Look, it's going to hit everyone. We are going to have to take a recession to beat this. Many are going to be hurt financially. But the health care system will not be overwhelmed, because we won't have everyone sick at once, which is what will happen if we keep acting as if all is normal. It isn't. We know from the Spanish flu that when you congregate more people get sick, many more. Work remotely. Stop getting together. Stay home for heaven's sake. It won't kill you. It might save you.
Two, have faith in our scientists. They will solve this. Dr. Tony Fauci, who made great contributions reducing the AIDS crisis, has given us the straight dope the whole way. He has never said this thing is under control. He is hopeful we will have a vaccine for next year, because they do take a long time to develop. In the interim, maybe we come up with some antivirals that make it so victims don't have to stay in the hospital too long and risk getting even sicker. Let's get that Manhattan Project going where the government offers one hundred million dollars to anyone who comes up with a cure. Again, we can solve this. In the meantime, flood the local community health organizations with the billions and billions of dollars they need. Unlimited; think Marshall Plan. Think Malcolm X: By whatever means necessary.
Third, maybe we will get a break from the weather. We don't know what this novel virus will do when it gets warm -- I am conscious that is still striking people in warmer climates. If we slow the spread, flatten the curve, so to speak, maybe we can get there without big losses.
Fourth, get something major from the federal government. Not a payroll tax cut, which benefits the rich inordinately because they have jobs. Perhaps give each person $1,500. Or maybe give a partial forgiveness for trillions in student loans. No one is thinking about that and it could really be a wake up call, especially for a whole generation of people beleaguered by these loans. How about a sovereign fund to buy the companies bankrupted by this act of the devil for cents on the dollar to backstop industry? At this point, you have to think of anything and everything in the tool kit and outside of it, too.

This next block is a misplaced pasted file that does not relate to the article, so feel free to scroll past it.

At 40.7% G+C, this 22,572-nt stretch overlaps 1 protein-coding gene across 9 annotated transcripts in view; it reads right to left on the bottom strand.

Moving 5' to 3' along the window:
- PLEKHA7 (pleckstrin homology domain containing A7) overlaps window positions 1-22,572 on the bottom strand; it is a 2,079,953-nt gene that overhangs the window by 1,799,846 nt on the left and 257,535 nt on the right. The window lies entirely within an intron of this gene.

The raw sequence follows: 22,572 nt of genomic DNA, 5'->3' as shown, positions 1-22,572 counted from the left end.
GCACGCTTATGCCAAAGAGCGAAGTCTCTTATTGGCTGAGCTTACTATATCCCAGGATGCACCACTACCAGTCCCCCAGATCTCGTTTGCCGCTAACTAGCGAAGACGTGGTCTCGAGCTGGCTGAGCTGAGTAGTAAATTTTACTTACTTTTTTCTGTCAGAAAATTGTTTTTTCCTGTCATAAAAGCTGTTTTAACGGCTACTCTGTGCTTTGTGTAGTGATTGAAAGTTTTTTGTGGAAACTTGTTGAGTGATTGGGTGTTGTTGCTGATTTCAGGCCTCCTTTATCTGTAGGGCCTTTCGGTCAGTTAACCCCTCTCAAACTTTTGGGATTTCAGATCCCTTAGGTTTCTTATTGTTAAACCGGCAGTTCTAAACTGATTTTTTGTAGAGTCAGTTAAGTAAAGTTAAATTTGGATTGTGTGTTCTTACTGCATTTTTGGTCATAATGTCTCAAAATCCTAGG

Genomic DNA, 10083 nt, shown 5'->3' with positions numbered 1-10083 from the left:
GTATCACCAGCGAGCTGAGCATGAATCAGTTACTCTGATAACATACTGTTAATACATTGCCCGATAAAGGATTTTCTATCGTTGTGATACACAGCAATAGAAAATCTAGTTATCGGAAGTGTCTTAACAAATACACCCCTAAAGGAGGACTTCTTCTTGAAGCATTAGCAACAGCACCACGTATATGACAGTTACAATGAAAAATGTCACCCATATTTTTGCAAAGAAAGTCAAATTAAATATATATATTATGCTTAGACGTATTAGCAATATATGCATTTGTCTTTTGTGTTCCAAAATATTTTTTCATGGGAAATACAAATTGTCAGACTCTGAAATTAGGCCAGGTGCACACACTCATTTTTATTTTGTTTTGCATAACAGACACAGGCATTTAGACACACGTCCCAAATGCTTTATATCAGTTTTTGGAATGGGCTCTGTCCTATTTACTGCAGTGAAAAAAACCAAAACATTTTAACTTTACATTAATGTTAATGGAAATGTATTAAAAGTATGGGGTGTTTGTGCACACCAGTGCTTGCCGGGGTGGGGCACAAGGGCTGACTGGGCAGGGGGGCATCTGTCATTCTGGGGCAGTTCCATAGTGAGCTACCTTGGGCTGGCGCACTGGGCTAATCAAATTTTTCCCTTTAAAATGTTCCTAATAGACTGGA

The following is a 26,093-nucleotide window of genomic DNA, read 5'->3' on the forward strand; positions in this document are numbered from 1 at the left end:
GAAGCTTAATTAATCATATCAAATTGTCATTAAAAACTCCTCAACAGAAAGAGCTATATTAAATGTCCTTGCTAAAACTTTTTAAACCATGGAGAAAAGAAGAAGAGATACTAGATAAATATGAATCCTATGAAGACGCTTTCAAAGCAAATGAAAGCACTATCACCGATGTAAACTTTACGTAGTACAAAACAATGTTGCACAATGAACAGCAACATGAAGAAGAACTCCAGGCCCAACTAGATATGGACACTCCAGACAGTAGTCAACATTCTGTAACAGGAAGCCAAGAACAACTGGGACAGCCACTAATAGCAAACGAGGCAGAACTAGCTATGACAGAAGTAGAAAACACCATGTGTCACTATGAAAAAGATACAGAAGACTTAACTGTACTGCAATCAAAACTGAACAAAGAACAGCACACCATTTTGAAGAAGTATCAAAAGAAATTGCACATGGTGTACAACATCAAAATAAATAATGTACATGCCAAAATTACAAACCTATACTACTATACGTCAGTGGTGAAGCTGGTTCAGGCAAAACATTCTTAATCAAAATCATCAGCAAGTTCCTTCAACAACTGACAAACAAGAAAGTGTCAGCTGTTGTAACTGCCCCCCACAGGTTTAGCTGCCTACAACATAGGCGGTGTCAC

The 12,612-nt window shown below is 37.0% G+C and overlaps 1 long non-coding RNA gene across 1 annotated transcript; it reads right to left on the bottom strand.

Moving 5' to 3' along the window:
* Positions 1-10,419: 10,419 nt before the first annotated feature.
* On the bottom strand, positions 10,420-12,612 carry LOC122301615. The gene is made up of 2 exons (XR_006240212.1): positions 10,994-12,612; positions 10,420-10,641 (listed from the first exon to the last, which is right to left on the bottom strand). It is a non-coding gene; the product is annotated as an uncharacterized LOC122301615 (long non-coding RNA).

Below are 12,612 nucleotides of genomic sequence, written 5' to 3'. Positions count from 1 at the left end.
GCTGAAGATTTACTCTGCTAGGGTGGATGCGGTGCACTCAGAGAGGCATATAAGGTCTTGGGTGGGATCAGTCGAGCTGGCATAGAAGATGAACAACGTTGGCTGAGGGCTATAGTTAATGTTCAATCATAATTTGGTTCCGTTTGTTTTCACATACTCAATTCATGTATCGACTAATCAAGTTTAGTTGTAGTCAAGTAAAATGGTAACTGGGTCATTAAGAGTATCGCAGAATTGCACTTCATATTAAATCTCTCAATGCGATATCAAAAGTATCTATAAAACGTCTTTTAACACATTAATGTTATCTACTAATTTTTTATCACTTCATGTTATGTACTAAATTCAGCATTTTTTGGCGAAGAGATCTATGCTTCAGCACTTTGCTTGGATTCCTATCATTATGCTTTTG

Fifth, maybe we get some breaks in business news. What are the breaks? How about Boeing (BA) getting approval to fly the 737 MAX. That could be huge; how many hoops do they have to go through? How about the stocks of a lot of companies yielding 4% to 5% and finding bottoms, because they can pay those dividends. Remember, this is a biological crisis that's morphing into a financial crisis. Not the latter.
Look, I remain convinced that this market will not stop declining until we hit the lows we hit the last time we thought were going to go into a recession, December of 2018. Those are still a ways down. We need to see the S&P down to 2350; it's at 2,748. The Dow went to 21,600; it's at 23,638. Many stocks will bottom before those levels. Many won't. If you need money for the next year or two and you have an idea how much that is, wait for the bounce and sell some to get to that peace-of-mind level. Otherwise, if you have a lot of cash, you should be picking at the drugs, the utilities and some of the highest growth techies that don't need a strong economy.
Otherwise, if you can, stay at home, wash your hands, get your supplies. If you have to go out, wash your hands some more. But let's stagger this thing out, and bet our scientists come up with something and if we curb the spread, we won't all get sick at once. It's the best we can do.